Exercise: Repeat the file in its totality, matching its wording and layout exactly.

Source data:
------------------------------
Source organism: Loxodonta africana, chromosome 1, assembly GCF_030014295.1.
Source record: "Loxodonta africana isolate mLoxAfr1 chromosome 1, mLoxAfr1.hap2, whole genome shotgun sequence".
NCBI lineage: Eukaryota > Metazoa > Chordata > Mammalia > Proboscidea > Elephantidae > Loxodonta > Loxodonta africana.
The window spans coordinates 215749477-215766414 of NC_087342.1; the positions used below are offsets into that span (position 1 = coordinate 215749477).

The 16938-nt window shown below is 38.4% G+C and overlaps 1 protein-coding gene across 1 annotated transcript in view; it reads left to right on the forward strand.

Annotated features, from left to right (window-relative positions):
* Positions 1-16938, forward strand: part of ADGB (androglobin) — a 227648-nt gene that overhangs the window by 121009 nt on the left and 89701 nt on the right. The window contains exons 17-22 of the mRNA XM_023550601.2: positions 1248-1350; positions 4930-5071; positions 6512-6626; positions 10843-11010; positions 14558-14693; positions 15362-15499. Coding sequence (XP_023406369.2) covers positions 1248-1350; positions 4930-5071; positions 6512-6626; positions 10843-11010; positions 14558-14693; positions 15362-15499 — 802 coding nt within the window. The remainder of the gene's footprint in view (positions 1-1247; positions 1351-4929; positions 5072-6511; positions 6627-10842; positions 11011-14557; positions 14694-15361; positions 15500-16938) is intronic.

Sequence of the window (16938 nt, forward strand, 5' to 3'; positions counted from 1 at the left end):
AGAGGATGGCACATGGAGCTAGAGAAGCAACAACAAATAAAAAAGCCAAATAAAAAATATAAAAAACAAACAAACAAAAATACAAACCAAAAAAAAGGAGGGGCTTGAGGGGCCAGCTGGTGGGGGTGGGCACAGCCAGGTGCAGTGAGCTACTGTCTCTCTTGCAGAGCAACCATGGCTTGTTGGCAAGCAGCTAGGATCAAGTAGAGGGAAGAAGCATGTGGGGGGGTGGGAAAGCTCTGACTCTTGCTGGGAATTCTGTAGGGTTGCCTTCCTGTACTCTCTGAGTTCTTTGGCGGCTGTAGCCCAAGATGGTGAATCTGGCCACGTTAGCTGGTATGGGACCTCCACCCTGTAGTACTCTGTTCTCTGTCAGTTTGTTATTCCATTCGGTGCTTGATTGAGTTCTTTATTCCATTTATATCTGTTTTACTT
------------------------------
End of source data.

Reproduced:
Source organism: Loxodonta africana, chromosome 1, assembly GCF_030014295.1.
Source record: "Loxodonta africana isolate mLoxAfr1 chromosome 1, mLoxAfr1.hap2, whole genome shotgun sequence".
NCBI lineage: Eukaryota > Metazoa > Chordata > Mammalia > Proboscidea > Elephantidae > Loxodonta > Loxodonta africana.
The window spans coordinates 215749477-215766414 of NC_087342.1; the positions used below are offsets into that span (position 1 = coordinate 215749477).

The 16938-nt window shown below is 38.4% G+C and overlaps 1 protein-coding gene across 1 annotated transcript in view; it reads left to right on the forward strand.

Annotated features, from left to right (window-relative positions):
* Positions 1-16938, forward strand: part of ADGB (androglobin) — a 227648-nt gene that overhangs the window by 121009 nt on the left and 89701 nt on the right. The window contains exons 17-22 of the mRNA XM_023550601.2: positions 1248-1350; positions 4930-5071; positions 6512-6626; positions 10843-11010; positions 14558-14693; positions 15362-15499. Coding sequence (XP_023406369.2) covers positions 1248-1350; positions 4930-5071; positions 6512-6626; positions 10843-11010; positions 14558-14693; positions 15362-15499 — 802 coding nt within the window. The remainder of the gene's footprint in view (positions 1-1247; positions 1351-4929; positions 5072-6511; positions 6627-10842; positions 11011-14557; positions 14694-15361; positions 15500-16938) is intronic.

Sequence of the window (16938 nt, forward strand, 5' to 3'; positions counted from 1 at the left end):
AGAGGATGGCACATGGAGCTAGAGAAGCAACAACAAATAAAAAAGCCAAATAAAAAATATAAAAAACAAACAAACAAAAATACAAACCAAAAAAAAGGAGGGGCTTGAGGGGCCAGCTGGTGGGGGTGGGCACAGCCAGGTGCAGTGAGCTACTGTCTCTCTTGCAGAGCAACCATGGCTTGTTGGCAAGCAGCTAGGATCAAGTAGAGGGAAGAAGCATGTGGGGGGGTGGGAAAGCTCTGACTCTTGCTGGGAATTCTGTAGGGTTGCCTTCCTGTACTCTCTGAGTTCTTTGGCGGCTGTAGCCCAAGATGGTGAATCTGGCCACGTTAGCTGGTATGGGACCTCCACCCTGTAGTACTCTGTTCTCTGTCAGTTTGTTATTCCATTCGGTGCTTGATTGAGTTCTTTATTCCATTTATATCTGTTTTACTT